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$600 million to avert Afghanistan humanitarian crisis: UN

Around $600 million is being sought by the United Nations to avert a humanitarian crisis in Afghanistan following the Taliban’s takeover of the nation.

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The United Nations is convening an aid conference in Geneva on Monday in an effort to raise more than $600 million for Afghanistan, warning of a humanitarian crisis there following the Taliban takeover.

Even before the Taliban’s seizure of Kabul last month, half the population – or 18 million people – was dependent on aid. That figure looks set to increase due to drought and shortages of cash and food, U.N. officials and aid groups warn.

An abrupt end to billions of dollars in foreign donations following the collapse of Afghanistan’s Western-backed government and the ensuing victory of the Taliban has heaped more pressure on U.N. programmes.

Read more: Afghanistan on the brink of humanitarian collapse, UNDP report

Yet U.N. Secretary-General Antonio Guterres says his organisation is struggling financially: “At the present moment the U.N. is not even able to pay its salaries to its own workers,” he told reporters on Friday. read more

The Geneva conference, due to begin on Monday afternoon, will be attended by top U.N. officials including Guterres, the head of the International Committee of the Red Cross Peter Maurer, as well as dozens of government representatives including German foreign minister Heiko Maas.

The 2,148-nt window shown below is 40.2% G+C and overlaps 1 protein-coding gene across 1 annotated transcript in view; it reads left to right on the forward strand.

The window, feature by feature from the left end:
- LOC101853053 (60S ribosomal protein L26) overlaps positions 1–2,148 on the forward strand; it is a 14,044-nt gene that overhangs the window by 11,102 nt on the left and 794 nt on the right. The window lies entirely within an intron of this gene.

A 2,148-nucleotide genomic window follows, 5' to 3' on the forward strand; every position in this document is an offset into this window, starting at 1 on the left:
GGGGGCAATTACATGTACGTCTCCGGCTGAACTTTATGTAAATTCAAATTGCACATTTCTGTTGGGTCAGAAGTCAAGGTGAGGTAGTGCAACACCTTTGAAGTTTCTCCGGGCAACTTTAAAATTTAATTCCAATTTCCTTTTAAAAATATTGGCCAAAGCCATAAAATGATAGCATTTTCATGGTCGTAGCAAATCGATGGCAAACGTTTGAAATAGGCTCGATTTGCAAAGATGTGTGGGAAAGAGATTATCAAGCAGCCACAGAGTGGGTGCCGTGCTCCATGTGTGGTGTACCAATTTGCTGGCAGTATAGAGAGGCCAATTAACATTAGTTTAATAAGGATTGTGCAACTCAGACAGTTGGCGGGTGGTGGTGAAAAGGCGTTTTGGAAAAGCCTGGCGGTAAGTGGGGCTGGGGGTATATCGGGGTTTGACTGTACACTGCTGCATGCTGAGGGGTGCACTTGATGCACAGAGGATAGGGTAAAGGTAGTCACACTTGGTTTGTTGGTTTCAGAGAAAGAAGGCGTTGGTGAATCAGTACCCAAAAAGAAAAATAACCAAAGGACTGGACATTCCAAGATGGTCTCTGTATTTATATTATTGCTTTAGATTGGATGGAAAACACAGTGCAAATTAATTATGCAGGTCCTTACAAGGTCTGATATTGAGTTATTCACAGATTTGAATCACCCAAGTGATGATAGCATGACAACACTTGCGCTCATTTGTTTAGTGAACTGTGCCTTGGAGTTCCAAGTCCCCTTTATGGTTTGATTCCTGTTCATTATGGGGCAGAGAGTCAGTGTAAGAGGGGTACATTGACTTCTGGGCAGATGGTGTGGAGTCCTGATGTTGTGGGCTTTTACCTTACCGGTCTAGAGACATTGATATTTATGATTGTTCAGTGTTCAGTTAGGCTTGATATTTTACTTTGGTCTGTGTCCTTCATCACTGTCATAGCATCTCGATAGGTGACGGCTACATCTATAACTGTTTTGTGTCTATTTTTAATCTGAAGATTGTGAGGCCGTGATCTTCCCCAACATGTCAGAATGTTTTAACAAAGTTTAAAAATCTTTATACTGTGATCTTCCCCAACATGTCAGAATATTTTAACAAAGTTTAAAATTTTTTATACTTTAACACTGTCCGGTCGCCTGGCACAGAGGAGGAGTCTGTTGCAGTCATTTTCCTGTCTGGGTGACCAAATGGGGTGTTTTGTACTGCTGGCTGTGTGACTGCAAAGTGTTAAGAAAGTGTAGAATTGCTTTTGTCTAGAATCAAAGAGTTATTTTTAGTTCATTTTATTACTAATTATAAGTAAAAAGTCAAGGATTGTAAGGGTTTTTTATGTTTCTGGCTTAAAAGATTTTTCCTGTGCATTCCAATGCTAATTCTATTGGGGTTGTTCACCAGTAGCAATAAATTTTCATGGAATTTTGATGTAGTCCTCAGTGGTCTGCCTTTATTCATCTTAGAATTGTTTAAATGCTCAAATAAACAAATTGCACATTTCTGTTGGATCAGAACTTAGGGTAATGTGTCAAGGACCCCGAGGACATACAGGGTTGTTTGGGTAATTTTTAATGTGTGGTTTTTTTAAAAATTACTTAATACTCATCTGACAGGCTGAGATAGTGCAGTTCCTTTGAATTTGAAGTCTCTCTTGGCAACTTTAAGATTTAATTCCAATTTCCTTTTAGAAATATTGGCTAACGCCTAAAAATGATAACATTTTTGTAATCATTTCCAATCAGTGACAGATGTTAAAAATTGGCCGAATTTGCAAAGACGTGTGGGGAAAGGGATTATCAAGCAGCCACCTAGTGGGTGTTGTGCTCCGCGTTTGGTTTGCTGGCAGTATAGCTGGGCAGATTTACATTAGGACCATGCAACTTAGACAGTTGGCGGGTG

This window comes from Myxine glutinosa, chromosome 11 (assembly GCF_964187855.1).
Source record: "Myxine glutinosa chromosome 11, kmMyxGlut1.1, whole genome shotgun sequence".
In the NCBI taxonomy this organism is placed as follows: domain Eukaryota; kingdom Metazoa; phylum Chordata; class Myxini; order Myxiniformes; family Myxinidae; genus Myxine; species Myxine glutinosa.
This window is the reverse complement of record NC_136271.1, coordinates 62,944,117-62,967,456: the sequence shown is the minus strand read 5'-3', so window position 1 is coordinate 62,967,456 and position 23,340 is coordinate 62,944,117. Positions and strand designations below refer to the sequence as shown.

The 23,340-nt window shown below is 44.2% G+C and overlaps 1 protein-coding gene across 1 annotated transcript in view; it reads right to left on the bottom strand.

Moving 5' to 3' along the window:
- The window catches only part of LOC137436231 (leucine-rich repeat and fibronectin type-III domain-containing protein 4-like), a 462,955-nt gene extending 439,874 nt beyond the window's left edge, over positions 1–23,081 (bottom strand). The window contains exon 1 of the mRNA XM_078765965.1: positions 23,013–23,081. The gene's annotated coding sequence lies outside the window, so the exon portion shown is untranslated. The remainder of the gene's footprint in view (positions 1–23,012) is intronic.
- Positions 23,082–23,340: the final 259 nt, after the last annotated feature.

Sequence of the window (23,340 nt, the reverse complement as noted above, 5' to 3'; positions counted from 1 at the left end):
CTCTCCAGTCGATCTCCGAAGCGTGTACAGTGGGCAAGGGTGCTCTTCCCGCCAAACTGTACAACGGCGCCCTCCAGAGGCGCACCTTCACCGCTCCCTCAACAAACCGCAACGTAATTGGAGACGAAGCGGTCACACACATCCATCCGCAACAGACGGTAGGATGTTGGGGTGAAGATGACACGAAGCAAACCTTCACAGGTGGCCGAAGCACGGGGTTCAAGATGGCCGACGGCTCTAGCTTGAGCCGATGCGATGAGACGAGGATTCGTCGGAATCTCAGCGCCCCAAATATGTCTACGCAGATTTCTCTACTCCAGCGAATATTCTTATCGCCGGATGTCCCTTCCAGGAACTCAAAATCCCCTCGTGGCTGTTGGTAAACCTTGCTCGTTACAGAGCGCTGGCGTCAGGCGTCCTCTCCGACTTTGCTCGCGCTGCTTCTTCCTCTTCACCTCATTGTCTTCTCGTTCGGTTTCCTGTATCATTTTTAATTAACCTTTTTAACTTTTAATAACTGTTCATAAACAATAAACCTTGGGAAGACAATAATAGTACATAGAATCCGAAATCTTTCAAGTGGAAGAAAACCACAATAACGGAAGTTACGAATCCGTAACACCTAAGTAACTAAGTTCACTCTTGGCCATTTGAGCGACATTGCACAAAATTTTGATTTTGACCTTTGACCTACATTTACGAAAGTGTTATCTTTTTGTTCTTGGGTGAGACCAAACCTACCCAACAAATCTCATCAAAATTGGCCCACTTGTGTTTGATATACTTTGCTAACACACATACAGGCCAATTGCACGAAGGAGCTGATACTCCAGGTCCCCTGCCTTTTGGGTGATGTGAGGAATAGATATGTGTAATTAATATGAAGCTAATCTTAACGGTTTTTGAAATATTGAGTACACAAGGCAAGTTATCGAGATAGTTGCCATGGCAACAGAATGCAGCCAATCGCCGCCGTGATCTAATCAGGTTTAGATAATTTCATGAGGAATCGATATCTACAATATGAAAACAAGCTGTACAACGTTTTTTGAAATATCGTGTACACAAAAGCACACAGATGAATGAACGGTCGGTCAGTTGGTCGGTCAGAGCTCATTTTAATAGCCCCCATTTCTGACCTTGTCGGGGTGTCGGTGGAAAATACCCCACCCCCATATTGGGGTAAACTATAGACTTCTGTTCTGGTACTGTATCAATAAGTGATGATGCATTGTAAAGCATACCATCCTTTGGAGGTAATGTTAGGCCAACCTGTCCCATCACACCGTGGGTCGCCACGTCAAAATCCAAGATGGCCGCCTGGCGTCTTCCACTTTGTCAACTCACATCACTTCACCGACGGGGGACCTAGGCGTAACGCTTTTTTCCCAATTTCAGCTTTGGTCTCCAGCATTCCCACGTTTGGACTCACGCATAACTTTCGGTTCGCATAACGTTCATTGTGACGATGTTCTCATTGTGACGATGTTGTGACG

About a third of the $606 million being sought would be used by the U.N. World Food Programme which found that 93% of the 1,600 Afghans it surveyed in August and September were not consuming sufficient foods, mostly because they could not get access to cash to pay for it.

“It’s now a race against time and the snow to deliver life-saving assistance to the Afghan people who need it most,” said WFP deputy regional director Anthea Webb. “We are quite literally begging and borrowing to avoid food stocks running out.”

Read more: Dr. Moeed says lasting peace, stability in Afghanistan is top priority

The World Health Organization, another U.N. agency that’s part of the appeal, is seeking to shore up hundreds of health facilities at risk of closure after donors backed out.

Reuters with additional input by GVS News Desk

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